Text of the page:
most everything taught to law enforcement In recent years, hundreds of cases of un- about TASERs. Patients with ex- which they: a TASER zap. In addition, tasering generated
officers about control of subjects relies on a expected, in-custody deaths have been docu- cited delirium usually are vio- sprinted 164 yards, simulating flight nearly 3.5 times less adrenaline than the simu-
suspect to either be rational, appropriate or mented and researched, leaving involved law lent and aggressive.They may be from law enforcement officers lated fighting.
to comply with painful stimuli. …Tools and enforcement officers and their agencies mired difficult to subdue and need to be detained for hit and kicked a heavy bag for 45 sec- “The comparison of use-of-force encoun-
tactics (such as pepper spray, impact batons, in media and legal scrutiny. Though research their own safety and the safety of others. It is onds, simulating physical combat with ters demonstrated that the electrical control
joint lock maneuvers, punches and kicks and into excited delirium syndrome, its causes understandable that law enforcement officers officers device was one of the least activating” of stress
[TASERS]) that are traditionally effective in and possible prevention is still very much would rather subdue these individuals with a chemicals, Ho wrote in his study report.
TASER device than in a physical confronta- took a 10-second hit with at TASER X26 “These results … suggest that fighting with
controlling resisting subjects are likely to be ongoing, officers now can be proactive in un-
less effective on ED subjects.” derstanding signs and symptoms of ED and tion. The controversy comes when the use of a endured a K-9 training exercise attack law enforcement officers may be the most
knowing what steps to take to ensure the best TASER is thought to cause the death instead of for 30 seconds detrimental [to subjects] from a physiologic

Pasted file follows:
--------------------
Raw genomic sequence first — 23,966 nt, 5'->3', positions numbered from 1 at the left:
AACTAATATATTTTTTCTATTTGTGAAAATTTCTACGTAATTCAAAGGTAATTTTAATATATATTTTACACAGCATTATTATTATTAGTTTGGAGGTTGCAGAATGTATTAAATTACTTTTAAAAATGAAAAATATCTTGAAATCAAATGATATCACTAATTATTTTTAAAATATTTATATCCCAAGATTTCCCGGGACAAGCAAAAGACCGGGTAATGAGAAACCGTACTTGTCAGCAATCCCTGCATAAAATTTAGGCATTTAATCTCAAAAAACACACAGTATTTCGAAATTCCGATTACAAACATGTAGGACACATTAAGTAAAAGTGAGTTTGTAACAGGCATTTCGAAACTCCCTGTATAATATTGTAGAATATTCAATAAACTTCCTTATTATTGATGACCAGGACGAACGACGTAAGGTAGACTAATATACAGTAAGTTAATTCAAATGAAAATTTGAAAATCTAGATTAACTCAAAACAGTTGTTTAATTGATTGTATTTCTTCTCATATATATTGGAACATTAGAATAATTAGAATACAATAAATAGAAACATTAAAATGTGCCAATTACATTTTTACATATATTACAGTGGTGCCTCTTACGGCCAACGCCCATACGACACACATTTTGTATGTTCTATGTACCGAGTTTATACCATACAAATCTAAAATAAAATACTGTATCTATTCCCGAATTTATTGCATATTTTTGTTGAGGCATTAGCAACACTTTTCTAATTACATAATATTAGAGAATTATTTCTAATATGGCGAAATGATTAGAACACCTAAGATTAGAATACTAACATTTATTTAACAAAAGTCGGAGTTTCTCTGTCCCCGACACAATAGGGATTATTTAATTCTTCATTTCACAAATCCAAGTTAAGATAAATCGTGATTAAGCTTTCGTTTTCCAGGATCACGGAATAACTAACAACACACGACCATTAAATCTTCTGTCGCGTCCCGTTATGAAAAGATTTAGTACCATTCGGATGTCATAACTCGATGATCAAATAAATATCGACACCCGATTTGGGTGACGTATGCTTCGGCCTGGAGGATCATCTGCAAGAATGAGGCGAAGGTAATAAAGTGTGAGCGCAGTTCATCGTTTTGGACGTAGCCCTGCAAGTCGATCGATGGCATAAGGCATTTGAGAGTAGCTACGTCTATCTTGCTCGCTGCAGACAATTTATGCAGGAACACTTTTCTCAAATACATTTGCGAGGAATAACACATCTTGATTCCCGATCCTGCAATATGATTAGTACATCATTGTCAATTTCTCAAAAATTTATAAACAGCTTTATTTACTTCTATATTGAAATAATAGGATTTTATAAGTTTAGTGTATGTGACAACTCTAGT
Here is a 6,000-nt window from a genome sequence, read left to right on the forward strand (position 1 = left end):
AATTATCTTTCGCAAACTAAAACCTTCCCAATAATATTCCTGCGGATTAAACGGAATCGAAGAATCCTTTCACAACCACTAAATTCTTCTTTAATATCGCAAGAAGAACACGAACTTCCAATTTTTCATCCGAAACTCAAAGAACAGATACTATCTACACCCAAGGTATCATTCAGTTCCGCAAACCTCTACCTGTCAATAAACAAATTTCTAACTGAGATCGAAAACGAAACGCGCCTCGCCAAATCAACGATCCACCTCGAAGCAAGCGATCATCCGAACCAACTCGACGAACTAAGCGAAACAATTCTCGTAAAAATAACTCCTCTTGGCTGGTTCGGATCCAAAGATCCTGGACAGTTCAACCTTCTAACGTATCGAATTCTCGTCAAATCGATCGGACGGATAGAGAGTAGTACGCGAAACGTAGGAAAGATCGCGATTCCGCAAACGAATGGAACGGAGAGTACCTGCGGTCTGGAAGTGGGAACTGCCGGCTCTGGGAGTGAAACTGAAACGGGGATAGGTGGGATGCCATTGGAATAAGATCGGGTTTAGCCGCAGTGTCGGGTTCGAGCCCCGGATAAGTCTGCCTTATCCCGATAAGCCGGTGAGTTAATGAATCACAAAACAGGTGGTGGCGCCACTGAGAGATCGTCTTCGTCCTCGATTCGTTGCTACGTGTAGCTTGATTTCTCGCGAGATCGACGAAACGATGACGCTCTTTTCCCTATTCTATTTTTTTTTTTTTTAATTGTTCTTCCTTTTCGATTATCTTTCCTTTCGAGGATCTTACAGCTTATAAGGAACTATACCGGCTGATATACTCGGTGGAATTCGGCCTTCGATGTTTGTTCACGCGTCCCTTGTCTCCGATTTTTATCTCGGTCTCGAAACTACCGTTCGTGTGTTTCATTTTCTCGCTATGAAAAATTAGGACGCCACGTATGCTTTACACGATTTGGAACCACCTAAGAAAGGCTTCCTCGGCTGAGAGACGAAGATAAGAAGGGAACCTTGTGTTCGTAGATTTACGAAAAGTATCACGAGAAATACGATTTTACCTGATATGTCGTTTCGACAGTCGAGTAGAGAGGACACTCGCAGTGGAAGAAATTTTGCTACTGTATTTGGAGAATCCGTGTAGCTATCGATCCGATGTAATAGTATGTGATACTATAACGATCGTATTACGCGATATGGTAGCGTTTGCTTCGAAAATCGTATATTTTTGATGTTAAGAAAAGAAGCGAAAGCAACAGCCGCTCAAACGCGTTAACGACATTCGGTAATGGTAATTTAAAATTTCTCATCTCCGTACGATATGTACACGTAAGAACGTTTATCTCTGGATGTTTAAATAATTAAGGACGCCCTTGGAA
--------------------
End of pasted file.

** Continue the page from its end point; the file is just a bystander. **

In situations where officers realize they are
possible outcome. excited delirium syndrome, or that the stress- standpoint.” J
dealing with an ED individual, they should were sprayed in the face with OC spray
related chemicals released as a result of the use
immediately call for EMS and try to contain “All of these cases are going to have to go
of a TASER aggravated the symptoms of ED.
the individual. Officers should try to take the to post mortem examination,” Corey said. The test subjects were predominantly male
individual into custody quickly, safely and ef- “So we’re going to work with the coroner and A study headed by Dr. Jeffrey Ho, a depu- with a median age of 35. There was no sig-
ficiently, if necessary, and then immediately the investigating law enforcement agency, but ty sheriff and emergency medicine specialist nificant difference between the five groups in
turn the care of the individual over to EMS they have to bring a lot … of detailed infor- with the Hennepin County, Minn. Medical terms of stress-chemical levels prior to their
personnel when they arrive. mation to us so that we can put that in the Center turns that premise upside down. At an assigned tasks.
Though there is no specific protocol for context of the overall investigation, includ- international conference in Australia in June The researchers discovered that the high-
Kentucky officers in ED encounters, Dr. Wil- ing what we find on toxicology, what we see 2009, Ho reported that TASER application is est level of stress chemicals was generated by
liam Smock, a professor of emergency medi- grossly, that is with our naked eye at autopsy, one of the weakest stimulants of stress chemi- the heavy bag exercise, which simulated the
cine at the University of Louisville’s Depart- [and] what our microscopic findings are. We cals among sources that are commonly present struggle with officers. After that, in decreasing
ment of Emergency Medicine, made several are going to take a lot of things into account. during a police confrontation. order, came the sprint group, the K-9 group,
protocol suggestions during a presentation These are complicated, complex cases.” J Ho and a team of researchers from four the TASER group and the OC group. In other
22 KENTUCKY LAW ENFORCEMENT |Spring 2010